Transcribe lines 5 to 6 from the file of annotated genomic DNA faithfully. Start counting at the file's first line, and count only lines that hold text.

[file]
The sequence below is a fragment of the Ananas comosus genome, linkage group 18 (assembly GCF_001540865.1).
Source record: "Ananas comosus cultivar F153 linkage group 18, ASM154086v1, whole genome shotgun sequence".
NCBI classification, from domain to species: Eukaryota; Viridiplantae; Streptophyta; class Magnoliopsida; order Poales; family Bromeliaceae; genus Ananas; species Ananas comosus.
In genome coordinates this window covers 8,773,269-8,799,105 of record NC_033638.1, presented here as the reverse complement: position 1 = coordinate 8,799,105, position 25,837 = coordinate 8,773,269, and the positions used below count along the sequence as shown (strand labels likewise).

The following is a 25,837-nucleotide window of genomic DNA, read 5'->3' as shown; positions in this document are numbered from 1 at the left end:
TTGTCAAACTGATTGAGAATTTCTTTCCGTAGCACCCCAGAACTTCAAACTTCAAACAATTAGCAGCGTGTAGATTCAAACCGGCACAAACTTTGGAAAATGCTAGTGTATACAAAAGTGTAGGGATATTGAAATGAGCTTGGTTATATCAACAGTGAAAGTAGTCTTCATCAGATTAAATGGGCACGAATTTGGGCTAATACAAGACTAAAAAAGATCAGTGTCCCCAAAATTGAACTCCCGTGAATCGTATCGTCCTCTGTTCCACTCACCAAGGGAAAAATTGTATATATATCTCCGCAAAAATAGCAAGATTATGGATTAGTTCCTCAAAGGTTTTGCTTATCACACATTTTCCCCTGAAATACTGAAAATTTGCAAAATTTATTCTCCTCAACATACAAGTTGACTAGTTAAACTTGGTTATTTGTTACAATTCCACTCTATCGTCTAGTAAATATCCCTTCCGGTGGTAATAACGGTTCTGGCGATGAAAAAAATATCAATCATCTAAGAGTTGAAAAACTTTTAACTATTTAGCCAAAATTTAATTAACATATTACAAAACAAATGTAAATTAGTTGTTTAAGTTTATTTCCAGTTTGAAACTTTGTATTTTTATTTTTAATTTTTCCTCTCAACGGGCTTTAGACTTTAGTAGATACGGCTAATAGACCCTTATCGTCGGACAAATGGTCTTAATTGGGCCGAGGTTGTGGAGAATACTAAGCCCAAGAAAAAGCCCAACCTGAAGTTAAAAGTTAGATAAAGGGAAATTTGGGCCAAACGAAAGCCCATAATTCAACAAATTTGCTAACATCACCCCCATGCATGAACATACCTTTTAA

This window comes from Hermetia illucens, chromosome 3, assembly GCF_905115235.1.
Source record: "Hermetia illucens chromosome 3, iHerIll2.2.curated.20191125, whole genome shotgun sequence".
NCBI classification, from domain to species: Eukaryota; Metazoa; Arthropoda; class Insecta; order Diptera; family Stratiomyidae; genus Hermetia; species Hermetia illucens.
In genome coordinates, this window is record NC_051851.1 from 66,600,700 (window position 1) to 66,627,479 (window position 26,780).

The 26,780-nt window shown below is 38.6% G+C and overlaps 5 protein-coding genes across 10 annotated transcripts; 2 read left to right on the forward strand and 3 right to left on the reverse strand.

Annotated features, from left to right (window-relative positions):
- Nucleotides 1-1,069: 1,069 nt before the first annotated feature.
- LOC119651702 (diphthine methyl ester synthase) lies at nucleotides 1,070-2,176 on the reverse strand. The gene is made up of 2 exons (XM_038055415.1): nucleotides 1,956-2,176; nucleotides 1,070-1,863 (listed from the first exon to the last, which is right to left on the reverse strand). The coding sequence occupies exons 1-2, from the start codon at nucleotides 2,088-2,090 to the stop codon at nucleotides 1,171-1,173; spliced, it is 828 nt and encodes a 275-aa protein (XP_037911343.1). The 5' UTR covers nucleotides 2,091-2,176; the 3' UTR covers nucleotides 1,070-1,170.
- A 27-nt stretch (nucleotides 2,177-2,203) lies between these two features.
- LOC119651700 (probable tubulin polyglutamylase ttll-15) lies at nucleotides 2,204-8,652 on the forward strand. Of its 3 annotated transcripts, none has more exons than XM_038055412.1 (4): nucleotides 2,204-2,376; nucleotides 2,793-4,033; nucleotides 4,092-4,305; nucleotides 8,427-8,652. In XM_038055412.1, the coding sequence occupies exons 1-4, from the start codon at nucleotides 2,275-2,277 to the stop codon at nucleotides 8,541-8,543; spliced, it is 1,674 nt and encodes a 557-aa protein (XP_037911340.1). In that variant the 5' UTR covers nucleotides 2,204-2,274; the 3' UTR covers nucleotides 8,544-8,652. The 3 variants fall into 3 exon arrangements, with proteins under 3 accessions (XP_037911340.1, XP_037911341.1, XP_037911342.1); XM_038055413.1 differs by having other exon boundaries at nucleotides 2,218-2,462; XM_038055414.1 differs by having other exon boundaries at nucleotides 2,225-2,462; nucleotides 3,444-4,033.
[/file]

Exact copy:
The following is a 25,837-nucleotide window of genomic DNA, read 5'->3' as shown; positions in this document are numbered from 1 at the left end:
TTGTCAAACTGATTGAGAATTTCTTTCCGTAGCACCCCAGAACTTCAAACTTCAAACAATTAGCAGCGTGTAGATTCAAACCGGCACAAACTTTGGAAAATGCTAGTGTATACAAAAGTGTAGGGATATTGAAATGAGCTTGGTTATATCAACAGTGAAAGTAGTCTTCATCAGATTAAATGGGCACGAATTTGGGCTAATACAAGACTAAAAAAGATCAGTGTCCCCAAAATTGAACTCCCGTGAATCGTATCGTCCTCTGTTCCACTCACCAAGGGAAAAATTGTATATATATCTCCGCAAAAATAGCAAGATTATGGATTAGTTCCTCAAAGGTTTTGCTTATCACACATTTTCCCCTGAAATACTGAAAATTTGCAAAATTTATTCTCCTCAACATACAAGTTGACTAGTTAAACTTGGTTATTTGTTACAATTCCACTCTATCGTCTAGTAAATATCCCTTCCGGTGGTAATAACGGTTCTGGCGATGAAAAAAATATCAATCATCTAAGAGTTGAAAAACTTTTAACTATTTAGCCAAAATTTAATTAACATATTACAAAACAAATGTAAATTAGTTGTTTAAGTTTATTTCCAGTTTGAAACTTTGTATTTTTATTTTTAATTTTTCCTCTCAACGGGCTTTAGACTTTAGTAGATACGGCTAATAGACCCTTATCGTCGGACAAATGGTCTTAATTGGGCCGAGGTTGTGGAGAATACTAAGCCCAAGAAAAAGCCCAACCTGAAGTTAAAAGTTAGATAAAGGGAAATTTGGGCCAAACGAAAGCCCATAATTCAACAAATTTGCTAACATCACCCCCATGCATGAACATACCTTTTAA